For bat boys: scant glory but a fine perch in the dugout
If it wasn't for Eddie Bennett, Bage Ruth might not have hit 60 home runs one season. Who was Eddie Bennett, you ask? A New York Yankee bat boy during the 1920s. He was considered a good-luck charm by Ruth and many of his Yankee teammates, according to Cliff Kachline, historian at the Baseball Hall of Fame in Cooperstown, N.Y.
Despite all of the folklore and mythology about baseball, little trivia is known about bat boys -- those youngsters who usually arrive at the stadium three or four hours before the players, and often are still there two or three hours after the game.
Some well-known players started off in the clubhouse, retrieving bats and preparing uniforms, including the Cardinals' All-Star third baseman, Ken Reitz, who "bat-boyed" for the San Francisco Giants in the early 1960s.
Johnny Pesky, star shortstop for the Red Sox in the 1940s, and currently one of their coaches, was a bat boy for the Portland Beavers of the Pacific Coast League before is rise to the major leagues.
In 1969, a bat boy fooled a Topps baseball card photographer and posed as California Angel third baseman Aurelio Rodriguez. The youngster wasn't caught, and he, not Rodriguez, appeared on the card.
It was a 12-year old black bat boy inserted into the lineup in a Georgia State League game in the early 1950s who broke the league's color line. The bat boy, Joe Redford, played center field for two innings after his team had run up a 13-0 lead and the fans began cheering uncontrollably: "Put in the bat boy." He made a brilliant catch in the outfield, but grounded out in his only at-bat.
Redford's participation cost the umpire his job and the manager a five-day suspension. A few days after the incident, Redford was dismissed.
Bat boys today work strictly off the field. "It is definitely a full-time job," says Steve D'Angelo, a 19-year-old bat boy for the New York Yankees, who works part time in a clothing store when the team is on the road. He is one of three bat boys who work home games for the Bronx Bombers.
Despite a demanding schedule, it is definitely the best summer job D'Angelo has ever had.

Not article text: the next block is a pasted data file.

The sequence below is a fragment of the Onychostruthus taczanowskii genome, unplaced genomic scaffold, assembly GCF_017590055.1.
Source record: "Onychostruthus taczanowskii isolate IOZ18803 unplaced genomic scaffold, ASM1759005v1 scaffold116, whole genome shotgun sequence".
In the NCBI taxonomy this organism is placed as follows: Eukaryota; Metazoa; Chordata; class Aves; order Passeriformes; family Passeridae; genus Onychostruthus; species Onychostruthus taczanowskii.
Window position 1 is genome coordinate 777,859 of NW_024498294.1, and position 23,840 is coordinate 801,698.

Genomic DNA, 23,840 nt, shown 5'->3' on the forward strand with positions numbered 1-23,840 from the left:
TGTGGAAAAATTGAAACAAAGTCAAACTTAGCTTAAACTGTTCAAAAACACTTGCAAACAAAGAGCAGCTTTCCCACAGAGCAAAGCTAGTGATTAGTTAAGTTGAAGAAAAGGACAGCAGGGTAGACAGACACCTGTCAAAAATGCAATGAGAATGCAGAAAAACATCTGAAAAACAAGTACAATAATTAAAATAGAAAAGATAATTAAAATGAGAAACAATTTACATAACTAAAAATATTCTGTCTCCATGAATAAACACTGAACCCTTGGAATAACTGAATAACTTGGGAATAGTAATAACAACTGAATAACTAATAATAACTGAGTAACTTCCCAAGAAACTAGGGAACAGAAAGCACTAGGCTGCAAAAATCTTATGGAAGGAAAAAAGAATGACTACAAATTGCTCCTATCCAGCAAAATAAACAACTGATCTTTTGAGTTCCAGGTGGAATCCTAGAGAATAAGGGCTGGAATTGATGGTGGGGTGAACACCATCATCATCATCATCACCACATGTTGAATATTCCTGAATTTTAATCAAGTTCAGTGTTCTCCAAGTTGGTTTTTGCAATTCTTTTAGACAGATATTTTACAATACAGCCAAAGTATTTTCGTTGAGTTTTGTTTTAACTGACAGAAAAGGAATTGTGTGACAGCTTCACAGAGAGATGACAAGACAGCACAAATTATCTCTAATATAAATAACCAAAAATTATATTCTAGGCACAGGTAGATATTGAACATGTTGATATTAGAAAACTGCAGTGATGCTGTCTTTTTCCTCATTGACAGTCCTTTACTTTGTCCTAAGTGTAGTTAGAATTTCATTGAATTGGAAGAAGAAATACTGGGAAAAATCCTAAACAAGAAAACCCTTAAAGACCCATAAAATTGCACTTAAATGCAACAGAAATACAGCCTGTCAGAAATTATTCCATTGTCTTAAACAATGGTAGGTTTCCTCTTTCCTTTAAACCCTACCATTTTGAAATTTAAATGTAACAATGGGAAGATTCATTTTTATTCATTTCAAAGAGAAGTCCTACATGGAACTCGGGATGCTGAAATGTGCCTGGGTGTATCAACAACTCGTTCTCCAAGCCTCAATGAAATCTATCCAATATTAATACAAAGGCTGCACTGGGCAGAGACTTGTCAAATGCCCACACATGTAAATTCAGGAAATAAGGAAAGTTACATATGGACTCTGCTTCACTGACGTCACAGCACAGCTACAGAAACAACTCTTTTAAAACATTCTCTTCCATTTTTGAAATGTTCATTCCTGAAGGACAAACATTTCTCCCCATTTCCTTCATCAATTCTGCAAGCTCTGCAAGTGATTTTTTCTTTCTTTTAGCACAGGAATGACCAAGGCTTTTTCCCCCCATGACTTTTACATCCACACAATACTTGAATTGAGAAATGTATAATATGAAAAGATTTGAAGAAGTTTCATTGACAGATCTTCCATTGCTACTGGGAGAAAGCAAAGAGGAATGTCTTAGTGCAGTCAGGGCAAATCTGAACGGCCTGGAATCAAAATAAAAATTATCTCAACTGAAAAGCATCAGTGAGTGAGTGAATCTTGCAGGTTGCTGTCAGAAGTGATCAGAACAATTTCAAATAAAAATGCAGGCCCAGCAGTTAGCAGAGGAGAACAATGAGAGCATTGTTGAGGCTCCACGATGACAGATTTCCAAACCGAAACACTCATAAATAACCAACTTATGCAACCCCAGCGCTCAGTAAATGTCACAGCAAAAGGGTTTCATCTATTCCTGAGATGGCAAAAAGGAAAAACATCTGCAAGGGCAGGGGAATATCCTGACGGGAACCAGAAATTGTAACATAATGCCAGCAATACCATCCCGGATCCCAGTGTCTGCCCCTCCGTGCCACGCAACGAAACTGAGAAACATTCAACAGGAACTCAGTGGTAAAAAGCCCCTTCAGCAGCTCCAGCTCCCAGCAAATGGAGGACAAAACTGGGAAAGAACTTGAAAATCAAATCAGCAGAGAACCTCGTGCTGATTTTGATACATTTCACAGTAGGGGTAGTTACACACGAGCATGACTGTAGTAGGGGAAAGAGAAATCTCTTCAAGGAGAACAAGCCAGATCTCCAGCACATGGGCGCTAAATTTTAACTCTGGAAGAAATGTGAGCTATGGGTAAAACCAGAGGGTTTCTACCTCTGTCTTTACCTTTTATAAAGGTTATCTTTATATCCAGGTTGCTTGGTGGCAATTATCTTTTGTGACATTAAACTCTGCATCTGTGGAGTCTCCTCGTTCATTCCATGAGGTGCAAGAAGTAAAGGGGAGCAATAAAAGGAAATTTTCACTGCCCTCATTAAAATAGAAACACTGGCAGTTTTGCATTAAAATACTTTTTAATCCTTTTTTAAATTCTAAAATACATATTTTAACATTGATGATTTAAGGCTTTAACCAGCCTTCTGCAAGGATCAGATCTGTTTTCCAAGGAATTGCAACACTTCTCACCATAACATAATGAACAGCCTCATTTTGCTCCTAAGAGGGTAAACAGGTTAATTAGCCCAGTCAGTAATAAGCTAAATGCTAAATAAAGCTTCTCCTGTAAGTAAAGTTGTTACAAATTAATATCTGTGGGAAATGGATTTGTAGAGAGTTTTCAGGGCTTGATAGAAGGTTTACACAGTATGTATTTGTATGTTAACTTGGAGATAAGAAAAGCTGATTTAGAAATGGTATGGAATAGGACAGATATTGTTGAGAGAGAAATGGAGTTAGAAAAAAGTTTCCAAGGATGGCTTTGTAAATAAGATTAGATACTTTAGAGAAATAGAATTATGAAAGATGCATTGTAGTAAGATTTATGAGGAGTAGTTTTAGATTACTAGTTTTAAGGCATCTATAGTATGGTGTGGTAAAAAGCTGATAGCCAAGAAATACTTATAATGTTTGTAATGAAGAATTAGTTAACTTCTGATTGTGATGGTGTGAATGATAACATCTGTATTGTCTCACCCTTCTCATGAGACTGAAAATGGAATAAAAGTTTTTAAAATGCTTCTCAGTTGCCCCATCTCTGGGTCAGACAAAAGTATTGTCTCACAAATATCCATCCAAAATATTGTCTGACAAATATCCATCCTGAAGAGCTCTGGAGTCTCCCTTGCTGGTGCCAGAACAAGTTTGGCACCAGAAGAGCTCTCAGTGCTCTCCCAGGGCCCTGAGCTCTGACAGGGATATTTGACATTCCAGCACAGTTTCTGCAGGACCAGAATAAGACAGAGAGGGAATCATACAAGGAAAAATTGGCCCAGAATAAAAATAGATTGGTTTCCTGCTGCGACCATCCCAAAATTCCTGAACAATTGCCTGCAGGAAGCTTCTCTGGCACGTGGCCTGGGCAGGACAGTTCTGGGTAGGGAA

"The players call you by your first name, which is an incredible compliment, and they teach you a lot about the game," according to D'Angelo."Every game is a great memory, but I'd have to say that meeting Joe DiMaggio and working the Old Timers' Game was definitely the highlight of the summer so far. I hope the Yankees get to the World Series, because I think it would be incredible to bat-boy then."
Steve Graff, a bat boy for the World Champion Pittsburgh Pirates, confirms D'Angelo's hunch.
"Being a bat boy in the World Series last year was amazing," says Graff. "When Willie [Stargell] hit his home run in the seventh game, I was standing on the dugout steps along with the rest of the players and slapped his hand when he came back. I really felt like I was part of the team."
Graff, 15, got his job because his father works in the Piv rates' front office. Not all bat boys have connections. Most apply and are randomly selected from their applications.
Joe D'Ambrosio, now involved in promotional work for the Yankees, began his career as a bat boy, and remembers "sitting in a room with 300 other applicants and waiting for an interview with the stadium director."
The job of a bat boy has traditionally been held by males, though Charlie Finley, the controversial owner of the Oakland Athletics, did hire some ball girls in the early 1970s. According to most clubhouse veterans, the rough language and locker room banter dissuade women from "bat-girling." The Baltimore Orioles, however, have young women on their foul lines collecting balls that go out of play.
Bat boys range in age from 13 to 19 or 20. Some clubs have age minimums because of laws that require minors to be of a certain age when working in a place where alcohol is served.
Pay varies, as well, but most bat boys make from $15 to $20 a game. Bat boys traditionally get a small share of play-off and World Series money, too, as well as occasional tips. But it is not the money that attracts these aspiring players. It is the opportunity to watch from the dugout instead of the grandstand.
Almost all bat boys want to go on to become major leaguers, but most fall short of their goal. Mike Murphy, clubhouse manager for the Giants since 1962, has seen many of his bat boys go on to fields as diverse as law and teaching. Murphy remembers Reitz as a "cocky kid who always told me he'd make it to the major leagues.I never believed him, but look where he is today."
A bat boy's day begins before most players arrive. After putting on his uniform, he carries the bats from the locker room to the dugout, along with batting helmets and the catcher's equipment. During batting practice, he sometimes gets to catch flies. After the game begins, the bat boy makes sure each player has his own bat and that the umpire is supplied with enough baseballs. When the game is over, the bat boy reshines shoes and helps prepare player uniforms, among other duties.
Usually a little overwhelmed by the star players, they are quiet but competent, these "bat boys of summer." Without their efficiency, the phrase "Batter up" wouldn't sound half as sweet.